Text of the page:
FAQ: Public and private messages on Freelancer.com – what are they for?

9 02 2011

OK, so I’m not *loving* Freelancer.com right now, and I won’t be fully au fait with them until they have implemented the compulsory milestone payment feature they promised me in response to my last post so that freelancers don’t have to take a gamble every time they bid on and accept a project. But I am OK with them again, so it’s time for another FAQ session. This week, I’m talking about the public and private message boards on Freelancer.com, and what they are for. And what they definitely are NOT for.

First of all, the public message boards. Each project description page, say for instance, this one, has a link to a “project clarification board” – that’s the proper name for the public message board, and it’s an important name. This message board is where you’re supposed to ask questions to clarify details about the project before you place a bid. In theory, the buyer is supposed to read the comments on this message board and answer any questions that potential bidders might have so that they can make an informed decision about whether or not they want to bid, and if so, how much to bid. That’s it. That’s all this board is for.

Here’s what the clarification board (public message board) is NOT for:

  • Placing a bid. Bids MUST be placed via the proper bid form (the blue button on the other side of the page, where it says “Bid on this project”). If you place a bid on this message board, you’re breaking terms and conditions and could be suspended. Regular freelancer members have a finite number of bids that they can make per month, so this rule is to stop people who have spent their bids from trying to get an extra chance or ten (TIP: if you find yourself running out of bids each month, upgrade to Gold membership – you’ll get unlimited bids for a monthly fee). Also please note that there is a minimum bid amount of $30. You cannot bid lower than that, so bidding on the public message board is not a good way to get around this!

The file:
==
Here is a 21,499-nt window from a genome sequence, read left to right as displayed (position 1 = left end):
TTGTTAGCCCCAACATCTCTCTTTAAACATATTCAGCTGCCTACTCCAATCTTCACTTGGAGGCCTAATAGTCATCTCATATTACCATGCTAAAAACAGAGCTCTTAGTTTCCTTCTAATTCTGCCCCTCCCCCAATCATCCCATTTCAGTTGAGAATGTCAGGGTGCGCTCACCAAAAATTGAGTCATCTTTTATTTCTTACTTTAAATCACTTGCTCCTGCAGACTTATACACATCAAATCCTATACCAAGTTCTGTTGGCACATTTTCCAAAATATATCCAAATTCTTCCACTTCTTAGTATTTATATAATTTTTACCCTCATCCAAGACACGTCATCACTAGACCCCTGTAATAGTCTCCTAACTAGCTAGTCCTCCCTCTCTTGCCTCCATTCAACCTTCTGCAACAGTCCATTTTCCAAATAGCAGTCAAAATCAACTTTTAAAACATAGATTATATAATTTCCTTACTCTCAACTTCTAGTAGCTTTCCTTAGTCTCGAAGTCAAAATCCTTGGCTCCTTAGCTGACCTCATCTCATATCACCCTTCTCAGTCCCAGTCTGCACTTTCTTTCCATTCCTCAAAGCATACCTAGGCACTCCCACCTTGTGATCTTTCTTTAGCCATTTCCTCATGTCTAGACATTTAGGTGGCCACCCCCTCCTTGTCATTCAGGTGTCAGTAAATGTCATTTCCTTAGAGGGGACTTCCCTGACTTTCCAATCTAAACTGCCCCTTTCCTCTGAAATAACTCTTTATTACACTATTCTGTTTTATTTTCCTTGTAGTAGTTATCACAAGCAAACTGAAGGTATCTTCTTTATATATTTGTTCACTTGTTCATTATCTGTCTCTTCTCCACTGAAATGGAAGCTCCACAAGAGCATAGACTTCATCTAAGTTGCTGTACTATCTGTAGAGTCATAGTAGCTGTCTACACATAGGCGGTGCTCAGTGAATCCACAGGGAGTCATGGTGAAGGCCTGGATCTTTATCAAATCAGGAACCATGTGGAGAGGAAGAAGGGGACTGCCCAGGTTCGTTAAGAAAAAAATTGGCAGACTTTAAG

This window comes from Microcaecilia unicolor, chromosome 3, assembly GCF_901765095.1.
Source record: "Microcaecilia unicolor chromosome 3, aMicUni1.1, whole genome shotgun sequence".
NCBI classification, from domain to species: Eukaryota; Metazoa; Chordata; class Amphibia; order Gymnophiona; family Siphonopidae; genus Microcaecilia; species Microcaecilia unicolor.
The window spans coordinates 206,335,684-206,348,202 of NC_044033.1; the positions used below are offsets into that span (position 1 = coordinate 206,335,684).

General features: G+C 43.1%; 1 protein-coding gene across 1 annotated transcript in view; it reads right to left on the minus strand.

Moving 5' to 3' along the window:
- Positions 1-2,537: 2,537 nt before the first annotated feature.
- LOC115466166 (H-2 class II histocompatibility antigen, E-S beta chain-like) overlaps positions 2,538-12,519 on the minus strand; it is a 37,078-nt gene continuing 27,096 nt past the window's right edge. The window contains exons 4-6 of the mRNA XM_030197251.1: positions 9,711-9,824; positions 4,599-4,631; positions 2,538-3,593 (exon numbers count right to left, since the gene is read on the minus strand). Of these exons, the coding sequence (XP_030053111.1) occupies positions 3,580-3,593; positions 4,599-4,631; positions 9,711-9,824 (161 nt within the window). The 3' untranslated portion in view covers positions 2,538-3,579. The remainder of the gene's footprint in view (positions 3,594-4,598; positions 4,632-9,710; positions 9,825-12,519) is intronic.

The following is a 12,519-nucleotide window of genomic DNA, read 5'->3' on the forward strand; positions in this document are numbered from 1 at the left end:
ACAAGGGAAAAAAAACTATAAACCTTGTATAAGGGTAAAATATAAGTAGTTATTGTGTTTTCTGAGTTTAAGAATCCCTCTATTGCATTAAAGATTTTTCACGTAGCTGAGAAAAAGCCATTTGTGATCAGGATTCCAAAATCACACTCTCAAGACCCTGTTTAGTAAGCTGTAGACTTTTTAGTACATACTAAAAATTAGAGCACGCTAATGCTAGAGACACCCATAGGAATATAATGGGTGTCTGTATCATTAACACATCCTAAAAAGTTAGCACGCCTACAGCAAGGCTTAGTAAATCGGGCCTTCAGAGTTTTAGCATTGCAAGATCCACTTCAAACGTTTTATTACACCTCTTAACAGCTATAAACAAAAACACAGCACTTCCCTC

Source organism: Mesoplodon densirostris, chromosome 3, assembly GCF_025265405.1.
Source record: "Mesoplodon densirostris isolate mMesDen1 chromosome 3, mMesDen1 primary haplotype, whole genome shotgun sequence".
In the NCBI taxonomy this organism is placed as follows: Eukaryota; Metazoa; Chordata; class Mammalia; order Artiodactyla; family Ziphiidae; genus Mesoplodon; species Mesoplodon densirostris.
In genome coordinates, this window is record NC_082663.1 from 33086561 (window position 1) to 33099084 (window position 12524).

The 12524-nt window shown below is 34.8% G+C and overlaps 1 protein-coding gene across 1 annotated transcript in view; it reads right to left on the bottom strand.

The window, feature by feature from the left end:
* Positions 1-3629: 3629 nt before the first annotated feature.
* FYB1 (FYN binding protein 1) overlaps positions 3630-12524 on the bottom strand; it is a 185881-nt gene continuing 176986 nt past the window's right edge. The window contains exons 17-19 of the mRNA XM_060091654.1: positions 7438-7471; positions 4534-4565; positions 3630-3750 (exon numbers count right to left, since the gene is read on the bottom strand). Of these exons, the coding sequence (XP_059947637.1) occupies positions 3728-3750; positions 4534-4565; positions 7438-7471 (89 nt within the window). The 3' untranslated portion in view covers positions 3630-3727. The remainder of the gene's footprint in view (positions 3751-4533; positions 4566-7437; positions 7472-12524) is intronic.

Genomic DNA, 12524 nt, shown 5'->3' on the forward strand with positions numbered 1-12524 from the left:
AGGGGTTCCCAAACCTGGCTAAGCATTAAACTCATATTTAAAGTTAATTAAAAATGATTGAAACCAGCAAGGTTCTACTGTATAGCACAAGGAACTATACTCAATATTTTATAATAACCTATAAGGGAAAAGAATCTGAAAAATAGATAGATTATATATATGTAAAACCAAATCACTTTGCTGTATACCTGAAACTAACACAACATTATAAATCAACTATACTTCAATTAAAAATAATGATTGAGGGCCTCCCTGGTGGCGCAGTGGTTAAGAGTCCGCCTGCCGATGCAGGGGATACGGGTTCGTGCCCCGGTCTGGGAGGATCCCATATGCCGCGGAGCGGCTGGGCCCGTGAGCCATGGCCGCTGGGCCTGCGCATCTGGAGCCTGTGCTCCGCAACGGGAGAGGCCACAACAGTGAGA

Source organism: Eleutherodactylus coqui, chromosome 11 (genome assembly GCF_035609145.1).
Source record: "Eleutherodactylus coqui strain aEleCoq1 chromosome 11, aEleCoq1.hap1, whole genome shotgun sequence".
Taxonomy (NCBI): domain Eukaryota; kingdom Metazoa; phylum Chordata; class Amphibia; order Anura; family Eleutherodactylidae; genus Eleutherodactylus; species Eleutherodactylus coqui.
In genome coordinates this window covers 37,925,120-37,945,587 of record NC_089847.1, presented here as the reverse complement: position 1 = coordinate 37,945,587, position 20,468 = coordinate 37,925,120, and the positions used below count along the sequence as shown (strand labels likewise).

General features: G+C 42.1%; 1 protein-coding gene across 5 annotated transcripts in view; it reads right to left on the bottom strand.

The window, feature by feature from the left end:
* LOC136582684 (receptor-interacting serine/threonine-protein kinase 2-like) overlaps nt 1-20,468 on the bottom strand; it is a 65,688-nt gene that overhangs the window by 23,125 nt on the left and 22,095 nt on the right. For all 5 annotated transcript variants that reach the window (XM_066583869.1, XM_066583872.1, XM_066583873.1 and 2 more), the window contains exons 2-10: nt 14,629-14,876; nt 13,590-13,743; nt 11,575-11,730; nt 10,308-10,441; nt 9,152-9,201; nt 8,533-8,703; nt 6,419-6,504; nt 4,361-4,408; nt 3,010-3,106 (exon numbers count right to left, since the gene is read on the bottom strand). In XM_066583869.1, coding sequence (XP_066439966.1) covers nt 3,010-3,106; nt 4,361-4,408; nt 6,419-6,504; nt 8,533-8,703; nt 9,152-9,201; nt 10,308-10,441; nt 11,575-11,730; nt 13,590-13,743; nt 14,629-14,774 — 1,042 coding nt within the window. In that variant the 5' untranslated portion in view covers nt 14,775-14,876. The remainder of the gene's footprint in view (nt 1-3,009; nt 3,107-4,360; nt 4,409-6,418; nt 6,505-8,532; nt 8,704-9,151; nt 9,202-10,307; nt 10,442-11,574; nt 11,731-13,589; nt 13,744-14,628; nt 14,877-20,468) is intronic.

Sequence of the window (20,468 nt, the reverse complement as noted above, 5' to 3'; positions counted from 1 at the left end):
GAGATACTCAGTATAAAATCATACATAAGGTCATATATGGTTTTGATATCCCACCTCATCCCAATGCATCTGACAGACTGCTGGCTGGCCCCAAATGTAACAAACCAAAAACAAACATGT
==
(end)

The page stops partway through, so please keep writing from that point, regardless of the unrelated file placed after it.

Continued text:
• Uploading your samples. I actually don’t really know why there is the facility to upload files to the public message board – I don’t see any need for it and it can actually be damaging for freelancers to do so. People who post samples here should realise that because the board is public, ANYONE can access and download those files. ANYONE. Even people who are not registered Freelancer users. Even people who might collect samples and republish them elsewhere without your permission. Even (*gasp!*) buyers who might take your work without asking and not pay for it!
  • Uploading your CV (résumé). As above, remember that ANYONE can view files that are posted to the public message boards, so if your résumé contains your email address, your date or birth, your home address, etc etc, these all have the potential to be collected and abused by less scrupulous folk. This also breaks the next rule about…